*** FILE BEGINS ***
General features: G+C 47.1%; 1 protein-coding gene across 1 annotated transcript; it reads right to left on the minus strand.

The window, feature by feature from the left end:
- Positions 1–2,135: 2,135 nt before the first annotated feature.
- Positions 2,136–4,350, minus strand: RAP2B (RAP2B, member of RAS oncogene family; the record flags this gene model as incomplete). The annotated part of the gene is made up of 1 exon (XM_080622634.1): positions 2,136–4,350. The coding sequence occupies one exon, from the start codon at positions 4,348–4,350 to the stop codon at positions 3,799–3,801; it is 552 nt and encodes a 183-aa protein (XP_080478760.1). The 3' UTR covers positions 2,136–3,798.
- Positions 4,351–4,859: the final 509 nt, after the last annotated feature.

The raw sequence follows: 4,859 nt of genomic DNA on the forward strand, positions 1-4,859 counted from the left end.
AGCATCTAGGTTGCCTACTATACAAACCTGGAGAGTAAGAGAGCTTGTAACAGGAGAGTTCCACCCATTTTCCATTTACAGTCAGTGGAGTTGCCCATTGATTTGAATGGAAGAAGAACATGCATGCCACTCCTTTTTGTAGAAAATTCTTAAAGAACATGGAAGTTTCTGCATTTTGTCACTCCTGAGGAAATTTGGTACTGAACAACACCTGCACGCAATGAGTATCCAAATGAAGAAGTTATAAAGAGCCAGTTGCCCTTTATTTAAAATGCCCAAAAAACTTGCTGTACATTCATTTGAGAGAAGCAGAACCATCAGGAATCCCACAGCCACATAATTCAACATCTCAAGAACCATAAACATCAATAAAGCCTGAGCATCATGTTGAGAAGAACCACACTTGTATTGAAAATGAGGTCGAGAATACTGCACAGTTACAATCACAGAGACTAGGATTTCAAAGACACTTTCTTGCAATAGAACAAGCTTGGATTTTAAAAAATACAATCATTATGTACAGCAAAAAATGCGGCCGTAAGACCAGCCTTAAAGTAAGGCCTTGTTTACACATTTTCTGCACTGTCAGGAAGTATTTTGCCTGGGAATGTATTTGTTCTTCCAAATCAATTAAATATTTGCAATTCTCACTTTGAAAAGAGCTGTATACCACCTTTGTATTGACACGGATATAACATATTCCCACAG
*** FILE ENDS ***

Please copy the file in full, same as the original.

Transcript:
General features: G+C 47.1%; 1 protein-coding gene across 1 annotated transcript; it reads right to left on the minus strand.

The window, feature by feature from the left end:
- Positions 1–2,135: 2,135 nt before the first annotated feature.
- Positions 2,136–4,350, minus strand: RAP2B (RAP2B, member of RAS oncogene family; the record flags this gene model as incomplete). The annotated part of the gene is made up of 1 exon (XM_080622634.1): positions 2,136–4,350. The coding sequence occupies one exon, from the start codon at positions 4,348–4,350 to the stop codon at positions 3,799–3,801; it is 552 nt and encodes a 183-aa protein (XP_080478760.1). The 3' UTR covers positions 2,136–3,798.
- Positions 4,351–4,859: the final 509 nt, after the last annotated feature.

The raw sequence follows: 4,859 nt of genomic DNA on the forward strand, positions 1-4,859 counted from the left end.
AGCATCTAGGTTGCCTACTATACAAACCTGGAGAGTAAGAGAGCTTGTAACAGGAGAGTTCCACCCATTTTCCATTTACAGTCAGTGGAGTTGCCCATTGATTTGAATGGAAGAAGAACATGCATGCCACTCCTTTTTGTAGAAAATTCTTAAAGAACATGGAAGTTTCTGCATTTTGTCACTCCTGAGGAAATTTGGTACTGAACAACACCTGCACGCAATGAGTATCCAAATGAAGAAGTTATAAAGAGCCAGTTGCCCTTTATTTAAAATGCCCAAAAAACTTGCTGTACATTCATTTGAGAGAAGCAGAACCATCAGGAATCCCACAGCCACATAATTCAACATCTCAAGAACCATAAACATCAATAAAGCCTGAGCATCATGTTGAGAAGAACCACACTTGTATTGAAAATGAGGTCGAGAATACTGCACAGTTACAATCACAGAGACTAGGATTTCAAAGACACTTTCTTGCAATAGAACAAGCTTGGATTTTAAAAAATACAATCATTATGTACAGCAAAAAATGCGGCCGTAAGACCAGCCTTAAAGTAAGGCCTTGTTTACACATTTTCTGCACTGTCAGGAAGTATTTTGCCTGGGAATGTATTTGTTCTTCCAAATCAATTAAATATTTGCAATTCTCACTTTGAAAAGAGCTGTATACCACCTTTGTATTGACACGGATATAACATATTCCCACAG